The risk of fire in electric vehicles is significantly lower than in ICE vehicles, but they are difficult to extinguish.
Over the past few months, there have been several reported incidents of electric vehicles, especially electric scooters, catching fire. In one of the tragic incidents, a father and daughter duo died in Tamil Nadu when their electric scooter caught fire inside their home, suffocating them. Apart from that, several fires involving Okinawan and Ola Electric scooters made their appearance. There is a question linked to all these incidents: why do the batteries of electric vehicles catch fire? Then, how to avoid an EV battery fire?
Here’s a comprehensive look at why lithium-ion electric vehicles catch fire and how to avoid an EV battery fire.
Why do EV batteries catch fire?
Lithium-ion batteries mainly fail for two different reasons. The first is a defect in the manufacture of the battery itself. The second type of battery failure is usually the result of several factors – stress on the battery like vibrations, a short circuit, or just a fluke. A manufacturing defect in a battery can cause a fire. On the other hand, too much vibration, far beyond the handling capacity of the lithium-ion battery, can lead to a fire hazard. In addition, an electrical short circuit can cause a fire.
Lithium-ion and lithium-metal cells experience thermal runaway when they fail. Thermal runaway causes battery cell temperature and pressure to rise rapidly, as well as the release of flammable gases. These flammable gases often result in a flame eruption ignited by the high temperature of the battery, which eventually leads to a fire.
Apart from this, thermal runaway can also be caused by microscopic metal particles coming into contact with different parts of the battery resulting in a short circuit. In the event of a slight short circuit, the battery faces high self-discharge and little heat is generated because the discharge energy is very low. But, when a substantial amount of microscopic metal particles converge at one point, it can result in a major electrical short causing a large flow of electricity between the positive and negative plates, which can lead to combustion. In such a case, the temperature inside the battery case can quickly reach even 500 degrees Celsius, which can lead to the cells exploding or burning.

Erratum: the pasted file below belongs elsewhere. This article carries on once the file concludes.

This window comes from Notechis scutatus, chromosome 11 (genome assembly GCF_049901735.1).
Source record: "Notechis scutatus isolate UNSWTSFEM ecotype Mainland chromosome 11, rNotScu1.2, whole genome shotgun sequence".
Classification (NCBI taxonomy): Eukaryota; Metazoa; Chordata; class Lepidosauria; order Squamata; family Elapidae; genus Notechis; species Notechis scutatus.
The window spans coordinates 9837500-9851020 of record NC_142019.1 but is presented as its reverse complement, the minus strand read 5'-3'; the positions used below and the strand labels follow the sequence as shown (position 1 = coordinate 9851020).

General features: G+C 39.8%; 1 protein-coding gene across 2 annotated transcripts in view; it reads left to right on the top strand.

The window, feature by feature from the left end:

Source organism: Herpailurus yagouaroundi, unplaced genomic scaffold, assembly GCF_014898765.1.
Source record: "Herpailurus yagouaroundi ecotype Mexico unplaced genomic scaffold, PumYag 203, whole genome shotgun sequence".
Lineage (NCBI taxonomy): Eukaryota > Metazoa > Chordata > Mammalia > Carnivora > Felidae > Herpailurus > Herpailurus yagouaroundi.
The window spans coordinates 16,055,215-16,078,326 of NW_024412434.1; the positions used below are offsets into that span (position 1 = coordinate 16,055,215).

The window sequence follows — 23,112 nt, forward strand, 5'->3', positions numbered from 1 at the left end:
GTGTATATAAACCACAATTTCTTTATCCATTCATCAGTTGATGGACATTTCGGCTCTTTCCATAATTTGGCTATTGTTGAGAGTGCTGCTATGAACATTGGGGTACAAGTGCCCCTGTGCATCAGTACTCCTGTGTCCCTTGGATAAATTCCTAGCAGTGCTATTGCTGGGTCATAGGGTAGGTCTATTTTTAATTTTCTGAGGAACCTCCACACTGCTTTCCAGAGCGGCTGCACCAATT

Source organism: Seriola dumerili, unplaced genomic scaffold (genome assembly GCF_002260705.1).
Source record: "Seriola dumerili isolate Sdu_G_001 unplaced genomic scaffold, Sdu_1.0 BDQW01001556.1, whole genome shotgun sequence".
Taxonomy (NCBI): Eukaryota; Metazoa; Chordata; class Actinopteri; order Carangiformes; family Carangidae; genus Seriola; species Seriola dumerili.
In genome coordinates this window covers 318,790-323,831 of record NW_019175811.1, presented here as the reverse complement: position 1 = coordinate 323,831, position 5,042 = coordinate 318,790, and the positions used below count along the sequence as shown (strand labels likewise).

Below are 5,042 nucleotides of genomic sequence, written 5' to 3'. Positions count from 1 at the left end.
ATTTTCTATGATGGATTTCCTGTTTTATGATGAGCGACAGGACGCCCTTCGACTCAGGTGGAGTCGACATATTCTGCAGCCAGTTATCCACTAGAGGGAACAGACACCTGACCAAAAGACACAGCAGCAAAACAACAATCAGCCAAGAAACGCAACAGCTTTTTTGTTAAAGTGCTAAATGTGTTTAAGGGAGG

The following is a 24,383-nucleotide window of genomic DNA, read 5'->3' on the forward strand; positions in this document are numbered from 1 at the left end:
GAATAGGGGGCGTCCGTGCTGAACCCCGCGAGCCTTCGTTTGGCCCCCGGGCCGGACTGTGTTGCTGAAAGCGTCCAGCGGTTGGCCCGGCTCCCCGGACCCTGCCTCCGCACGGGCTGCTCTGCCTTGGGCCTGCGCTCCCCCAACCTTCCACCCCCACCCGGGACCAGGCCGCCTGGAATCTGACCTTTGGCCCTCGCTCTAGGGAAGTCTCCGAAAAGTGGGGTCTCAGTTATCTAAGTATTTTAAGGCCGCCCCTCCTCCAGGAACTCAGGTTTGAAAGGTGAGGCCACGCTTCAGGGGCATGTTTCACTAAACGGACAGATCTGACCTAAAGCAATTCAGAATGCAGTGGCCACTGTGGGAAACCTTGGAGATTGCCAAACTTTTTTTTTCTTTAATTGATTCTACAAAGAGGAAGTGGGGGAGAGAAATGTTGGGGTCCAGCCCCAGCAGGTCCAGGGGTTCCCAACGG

Warning Signs of an EV Battery Fire
There are certain types of signs one can feel, in case a lithium-ion battery is about to catch fire. The battery may feel extremely hot or swell. Additionally, the battery may begin to discolor, causing damage, blistering, and beginning to emit smoke.
How to avoid EV fire?
Electric vehicle fires are rare, and the risk of fire in electric vehicles is significantly lower than in internal combustion engine vehicles. However, when an electric vehicle with a lithium-ion battery is on fire, it is really difficult to fight. Although there are some basic tips you can follow in order to minimize the risk of fire.
The EV battery should not be charged immediately after the EV is turned off, as the lithium-ion cells inside the battery remain very hot at this time. Instead, let the battery cool down and then charge it. If it is a removable battery, it is best to disconnect it from the vehicle and charge it separately.
Use only the battery designed for the vehicle. Using a cheaper local battery can also damage the electric vehicle. Also use the charging cable supplied with the mobility device.
Avoid placing batteries in direct sunlight or in hot vehicles. Store batteries in dry areas with adequate ventilation, if removable. Remove batteries from their charger when fully charged. Replacement batteries and chargers must match and be from the original manufacturer or an authorized dealer.
Inspect for damage and batteries before use. If there is a defect, do not use it and report it to the manufacturer. Avoid using the battery if it is extremely hot and has any damage.
Date of first publication: March 28, 2022, 11:41 a.m. IST